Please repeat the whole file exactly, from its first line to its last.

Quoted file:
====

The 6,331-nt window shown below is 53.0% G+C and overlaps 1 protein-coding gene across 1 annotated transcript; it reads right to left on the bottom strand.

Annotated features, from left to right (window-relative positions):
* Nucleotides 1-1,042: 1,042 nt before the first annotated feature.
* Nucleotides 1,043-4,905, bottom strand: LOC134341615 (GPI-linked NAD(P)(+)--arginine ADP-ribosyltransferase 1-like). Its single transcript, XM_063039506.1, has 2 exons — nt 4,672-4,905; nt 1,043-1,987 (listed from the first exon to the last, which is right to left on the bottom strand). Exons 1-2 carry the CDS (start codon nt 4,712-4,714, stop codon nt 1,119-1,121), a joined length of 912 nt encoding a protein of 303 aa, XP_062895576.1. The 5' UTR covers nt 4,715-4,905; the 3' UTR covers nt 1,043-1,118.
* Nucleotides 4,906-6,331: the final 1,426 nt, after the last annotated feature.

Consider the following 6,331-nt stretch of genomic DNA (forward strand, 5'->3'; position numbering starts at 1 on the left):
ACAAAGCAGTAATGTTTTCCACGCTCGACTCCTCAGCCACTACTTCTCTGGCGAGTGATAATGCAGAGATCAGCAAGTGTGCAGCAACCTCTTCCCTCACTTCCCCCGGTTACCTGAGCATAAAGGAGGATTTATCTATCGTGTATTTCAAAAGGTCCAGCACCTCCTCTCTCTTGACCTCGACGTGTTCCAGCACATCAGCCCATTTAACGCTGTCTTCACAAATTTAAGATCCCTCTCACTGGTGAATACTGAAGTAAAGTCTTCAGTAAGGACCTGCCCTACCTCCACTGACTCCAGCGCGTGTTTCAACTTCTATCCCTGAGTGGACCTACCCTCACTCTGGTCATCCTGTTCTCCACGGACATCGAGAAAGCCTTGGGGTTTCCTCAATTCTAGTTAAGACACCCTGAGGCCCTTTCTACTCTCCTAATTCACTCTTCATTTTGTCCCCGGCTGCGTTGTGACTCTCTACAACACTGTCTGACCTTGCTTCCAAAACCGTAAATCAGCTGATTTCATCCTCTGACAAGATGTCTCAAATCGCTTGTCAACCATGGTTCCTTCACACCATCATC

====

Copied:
The 6,331-nt window shown below is 53.0% G+C and overlaps 1 protein-coding gene across 1 annotated transcript; it reads right to left on the bottom strand.

Annotated features, from left to right (window-relative positions):
* Nucleotides 1-1,042: 1,042 nt before the first annotated feature.
* Nucleotides 1,043-4,905, bottom strand: LOC134341615 (GPI-linked NAD(P)(+)--arginine ADP-ribosyltransferase 1-like). Its single transcript, XM_063039506.1, has 2 exons — nt 4,672-4,905; nt 1,043-1,987 (listed from the first exon to the last, which is right to left on the bottom strand). Exons 1-2 carry the CDS (start codon nt 4,712-4,714, stop codon nt 1,119-1,121), a joined length of 912 nt encoding a protein of 303 aa, XP_062895576.1. The 5' UTR covers nt 4,715-4,905; the 3' UTR covers nt 1,043-1,118.
* Nucleotides 4,906-6,331: the final 1,426 nt, after the last annotated feature.

Consider the following 6,331-nt stretch of genomic DNA (forward strand, 5'->3'; position numbering starts at 1 on the left):
ACAAAGCAGTAATGTTTTCCACGCTCGACTCCTCAGCCACTACTTCTCTGGCGAGTGATAATGCAGAGATCAGCAAGTGTGCAGCAACCTCTTCCCTCACTTCCCCCGGTTACCTGAGCATAAAGGAGGATTTATCTATCGTGTATTTCAAAAGGTCCAGCACCTCCTCTCTCTTGACCTCGACGTGTTCCAGCACATCAGCCCATTTAACGCTGTCTTCACAAATTTAAGATCCCTCTCACTGGTGAATACTGAAGTAAAGTCTTCAGTAAGGACCTGCCCTACCTCCACTGACTCCAGCGCGTGTTTCAACTTCTATCCCTGAGTGGACCTACCCTCACTCTGGTCATCCTGTTCTCCACGGACATCGAGAAAGCCTTGGGGTTTCCTCAATTCTAGTTAAGACACCCTGAGGCCCTTTCTACTCTCCTAATTCACTCTTCATTTTGTCCCCGGCTGCGTTGTGACTCTCTACAACACTGTCTGACCTTGCTTCCAAAACCGTAAATCAGCTGATTTCATCCTCTGACAAGATGTCTCAAATCGCTTGTCAACCATGGTTCCTTCACACCATCATC